Fast and light: new algorithm for partially-coherent beamline simulations at 4th generation synchrotron sources

A new algorithm to perform coherent mode decomposition of the undulator radiation has been proposed in one recent publication released in the Journal of Synchrotron Radiation by PaNOSC contributors from the European Synchrotron Radiation Facility. The research group has studied the focusing with lenses of the radiation emitted by an undulator in a fourth-generation storage ring (EBS-ESRF).

To provide some background information, the migration to fourth-generation storage-rings has significantly improved brilliance and coherence of X-ray synchrotron sources. The transverse coherent fraction of the new sources is increased by at least one order of magnitude with respect the 3rd generation sources. This has a beneficial impact for many applications requiring coherent beams. However, the diffraction effects produced by the interaction of the beam with the boundaries and distortions in the surface of the optical elements strongly affect the quality of the beam.

The new paper by Manuel Sanchez del Rio and colleagues proposes a new method for simulating partially coherent undulator beams, which requires a limited use of computing resources as compared to other methods (full 2D coherent mode decomposition, Monte-Carlo propagation of wavefronts from electrons entering the undulator with different initial conditions, and hybrid ray-tracing). The new algorithm reduces the dimensionality of the problem by dealing with one-dimensional (1D) wavefronts, that is by separating the horizontal and vertical directions.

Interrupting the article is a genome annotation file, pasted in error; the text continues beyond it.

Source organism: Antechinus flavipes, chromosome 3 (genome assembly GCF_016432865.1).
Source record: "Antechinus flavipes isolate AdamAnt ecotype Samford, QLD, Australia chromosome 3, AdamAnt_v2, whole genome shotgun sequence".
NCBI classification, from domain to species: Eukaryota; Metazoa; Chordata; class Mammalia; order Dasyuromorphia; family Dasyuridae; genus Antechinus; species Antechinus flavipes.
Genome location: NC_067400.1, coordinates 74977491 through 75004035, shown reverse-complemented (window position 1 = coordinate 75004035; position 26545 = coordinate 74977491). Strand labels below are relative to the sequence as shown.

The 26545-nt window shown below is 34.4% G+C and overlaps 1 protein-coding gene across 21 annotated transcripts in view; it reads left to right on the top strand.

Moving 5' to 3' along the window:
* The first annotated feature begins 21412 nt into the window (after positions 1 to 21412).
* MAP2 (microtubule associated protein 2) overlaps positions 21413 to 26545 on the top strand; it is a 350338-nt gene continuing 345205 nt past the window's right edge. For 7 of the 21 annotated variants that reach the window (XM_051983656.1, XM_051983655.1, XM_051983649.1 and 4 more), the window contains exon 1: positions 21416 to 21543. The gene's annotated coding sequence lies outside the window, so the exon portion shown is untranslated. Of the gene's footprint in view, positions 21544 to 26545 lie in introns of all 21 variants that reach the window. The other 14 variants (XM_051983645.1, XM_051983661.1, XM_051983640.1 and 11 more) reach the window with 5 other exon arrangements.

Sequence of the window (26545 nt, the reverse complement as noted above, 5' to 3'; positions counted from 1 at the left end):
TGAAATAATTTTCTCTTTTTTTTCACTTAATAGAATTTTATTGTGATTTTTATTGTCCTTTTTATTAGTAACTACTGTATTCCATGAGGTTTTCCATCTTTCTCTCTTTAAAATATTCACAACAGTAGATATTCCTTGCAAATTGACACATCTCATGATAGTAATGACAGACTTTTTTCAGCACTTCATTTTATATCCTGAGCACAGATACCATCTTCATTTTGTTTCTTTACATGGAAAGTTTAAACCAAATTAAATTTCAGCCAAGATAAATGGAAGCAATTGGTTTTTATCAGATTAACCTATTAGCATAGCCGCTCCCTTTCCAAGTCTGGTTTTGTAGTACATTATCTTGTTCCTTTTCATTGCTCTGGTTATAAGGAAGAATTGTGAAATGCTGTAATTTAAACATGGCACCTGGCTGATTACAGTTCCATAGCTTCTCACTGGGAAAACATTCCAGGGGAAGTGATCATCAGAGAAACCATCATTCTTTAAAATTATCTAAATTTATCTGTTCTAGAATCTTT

In the paper it is demonstrated that in many cases of practical interest this new method can be used, and the results are comparable to the other methods, but requiring  much less computer resources. The a full beamline using a partially coherent beam can be simulated in a common laptop.

Intensity pattern produced by a partially coherent undulator beam propagation after a double-slit at 7 keV: left) pattern intensity I(x) at z = 46 m versus the separation sA between the slits. b) Intensity profile I(x;z = 46 m) for slit separation s = 29.3 µm.
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